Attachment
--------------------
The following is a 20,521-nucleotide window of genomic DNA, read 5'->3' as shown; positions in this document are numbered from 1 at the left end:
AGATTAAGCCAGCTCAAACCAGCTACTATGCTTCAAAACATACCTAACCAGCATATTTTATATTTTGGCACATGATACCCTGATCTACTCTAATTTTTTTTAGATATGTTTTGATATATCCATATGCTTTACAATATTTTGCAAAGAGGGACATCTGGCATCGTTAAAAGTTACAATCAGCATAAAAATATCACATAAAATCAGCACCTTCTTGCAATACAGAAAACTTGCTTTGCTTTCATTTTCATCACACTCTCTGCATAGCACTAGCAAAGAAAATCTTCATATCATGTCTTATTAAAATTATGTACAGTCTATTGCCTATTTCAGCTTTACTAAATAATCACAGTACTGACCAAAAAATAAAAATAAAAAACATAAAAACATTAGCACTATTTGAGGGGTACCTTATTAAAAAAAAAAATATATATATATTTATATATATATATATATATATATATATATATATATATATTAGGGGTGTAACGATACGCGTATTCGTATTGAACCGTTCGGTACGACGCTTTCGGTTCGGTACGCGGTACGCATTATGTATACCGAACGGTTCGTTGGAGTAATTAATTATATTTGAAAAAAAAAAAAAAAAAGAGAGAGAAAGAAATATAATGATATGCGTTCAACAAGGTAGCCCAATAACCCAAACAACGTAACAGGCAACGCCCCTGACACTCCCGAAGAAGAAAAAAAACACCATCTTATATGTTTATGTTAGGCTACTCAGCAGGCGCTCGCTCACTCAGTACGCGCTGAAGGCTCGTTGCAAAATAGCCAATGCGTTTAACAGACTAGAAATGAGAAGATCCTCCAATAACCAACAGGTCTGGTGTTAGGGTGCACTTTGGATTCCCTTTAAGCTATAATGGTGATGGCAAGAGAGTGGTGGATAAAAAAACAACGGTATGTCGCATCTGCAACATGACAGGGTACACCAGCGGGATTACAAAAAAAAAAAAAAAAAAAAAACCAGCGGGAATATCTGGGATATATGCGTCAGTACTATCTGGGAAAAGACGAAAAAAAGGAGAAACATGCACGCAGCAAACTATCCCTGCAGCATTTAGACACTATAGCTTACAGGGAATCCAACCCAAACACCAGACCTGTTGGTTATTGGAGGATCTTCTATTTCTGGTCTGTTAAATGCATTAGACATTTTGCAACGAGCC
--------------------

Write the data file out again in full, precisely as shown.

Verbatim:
The following is a 20,521-nucleotide window of genomic DNA, read 5'->3' as shown; positions in this document are numbered from 1 at the left end:
AGATTAAGCCAGCTCAAACCAGCTACTATGCTTCAAAACATACCTAACCAGCATATTTTATATTTTGGCACATGATACCCTGATCTACTCTAATTTTTTTTAGATATGTTTTGATATATCCATATGCTTTACAATATTTTGCAAAGAGGGACATCTGGCATCGTTAAAAGTTACAATCAGCATAAAAATATCACATAAAATCAGCACCTTCTTGCAATACAGAAAACTTGCTTTGCTTTCATTTTCATCACACTCTCTGCATAGCACTAGCAAAGAAAATCTTCATATCATGTCTTATTAAAATTATGTACAGTCTATTGCCTATTTCAGCTTTACTAAATAATCACAGTACTGACCAAAAAATAAAAATAAAAAACATAAAAACATTAGCACTATTTGAGGGGTACCTTATTAAAAAAAAAAATATATATATATTTATATATATATATATATATATATATATATATATATATATTAGGGGTGTAACGATACGCGTATTCGTATTGAACCGTTCGGTACGACGCTTTCGGTTCGGTACGCGGTACGCATTATGTATACCGAACGGTTCGTTGGAGTAATTAATTATATTTGAAAAAAAAAAAAAAAAAGAGAGAGAAAGAAATATAATGATATGCGTTCAACAAGGTAGCCCAATAACCCAAACAACGTAACAGGCAACGCCCCTGACACTCCCGAAGAAGAAAAAAAACACCATCTTATATGTTTATGTTAGGCTACTCAGCAGGCGCTCGCTCACTCAGTACGCGCTGAAGGCTCGTTGCAAAATAGCCAATGCGTTTAACAGACTAGAAATGAGAAGATCCTCCAATAACCAACAGGTCTGGTGTTAGGGTGCACTTTGGATTCCCTTTAAGCTATAATGGTGATGGCAAGAGAGTGGTGGATAAAAAAACAACGGTATGTCGCATCTGCAACATGACAGGGTACACCAGCGGGATTACAAAAAAAAAAAAAAAAAAAAAACCAGCGGGAATATCTGGGATATATGCGTCAGTACTATCTGGGAAAAGACGAAAAAAAGGAGAAACATGCACGCAGCAAACTATCCCTGCAGCATTTAGACACTATAGCTTACAGGGAATCCAACCCAAACACCAGACCTGTTGGTTATTGGAGGATCTTCTATTTCTGGTCTGTTAAATGCATTAGACATTTTGCAACGAGCC